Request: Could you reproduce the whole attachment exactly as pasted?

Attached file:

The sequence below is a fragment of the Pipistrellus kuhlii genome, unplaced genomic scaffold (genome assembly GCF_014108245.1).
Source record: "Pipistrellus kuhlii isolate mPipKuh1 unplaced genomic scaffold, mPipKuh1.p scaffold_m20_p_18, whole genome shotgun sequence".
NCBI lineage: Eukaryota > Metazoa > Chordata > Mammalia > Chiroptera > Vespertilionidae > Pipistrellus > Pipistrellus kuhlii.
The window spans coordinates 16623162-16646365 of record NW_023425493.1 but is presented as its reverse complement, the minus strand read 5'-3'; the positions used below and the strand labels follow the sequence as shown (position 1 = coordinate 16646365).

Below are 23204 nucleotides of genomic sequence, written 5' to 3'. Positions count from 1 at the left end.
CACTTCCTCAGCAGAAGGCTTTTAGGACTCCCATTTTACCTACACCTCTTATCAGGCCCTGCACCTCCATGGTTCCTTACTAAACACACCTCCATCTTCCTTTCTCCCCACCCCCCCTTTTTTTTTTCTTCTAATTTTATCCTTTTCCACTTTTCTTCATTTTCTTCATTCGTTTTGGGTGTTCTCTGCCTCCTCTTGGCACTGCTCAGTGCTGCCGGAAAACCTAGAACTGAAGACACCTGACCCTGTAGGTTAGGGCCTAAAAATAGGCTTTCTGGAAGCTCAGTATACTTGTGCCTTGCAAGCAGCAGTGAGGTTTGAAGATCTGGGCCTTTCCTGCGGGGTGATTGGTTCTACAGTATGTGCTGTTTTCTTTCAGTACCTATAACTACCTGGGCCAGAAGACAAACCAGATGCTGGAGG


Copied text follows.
The sequence below is a fragment of the Pipistrellus kuhlii genome, unplaced genomic scaffold (genome assembly GCF_014108245.1).
Source record: "Pipistrellus kuhlii isolate mPipKuh1 unplaced genomic scaffold, mPipKuh1.p scaffold_m20_p_18, whole genome shotgun sequence".
NCBI lineage: Eukaryota > Metazoa > Chordata > Mammalia > Chiroptera > Vespertilionidae > Pipistrellus > Pipistrellus kuhlii.
The window spans coordinates 16623162-16646365 of record NW_023425493.1 but is presented as its reverse complement, the minus strand read 5'-3'; the positions used below and the strand labels follow the sequence as shown (position 1 = coordinate 16646365).

Below are 23204 nucleotides of genomic sequence, written 5' to 3'. Positions count from 1 at the left end.
CACTTCCTCAGCAGAAGGCTTTTAGGACTCCCATTTTACCTACACCTCTTATCAGGCCCTGCACCTCCATGGTTCCTTACTAAACACACCTCCATCTTCCTTTCTCCCCACCCCCCCTTTTTTTTTTCTTCTAATTTTATCCTTTTCCACTTTTCTTCATTTTCTTCATTCGTTTTGGGTGTTCTCTGCCTCCTCTTGGCACTGCTCAGTGCTGCCGGAAAACCTAGAACTGAAGACACCTGACCCTGTAGGTTAGGGCCTAAAAATAGGCTTTCTGGAAGCTCAGTATACTTGTGCCTTGCAAGCAGCAGTGAGGTTTGAAGATCTGGGCCTTTCCTGCGGGGTGATTGGTTCTACAGTATGTGCTGTTTTCTTTCAGTACCTATAACTACCTGGGCCAGAAGACAAACCAGATGCTGGAGG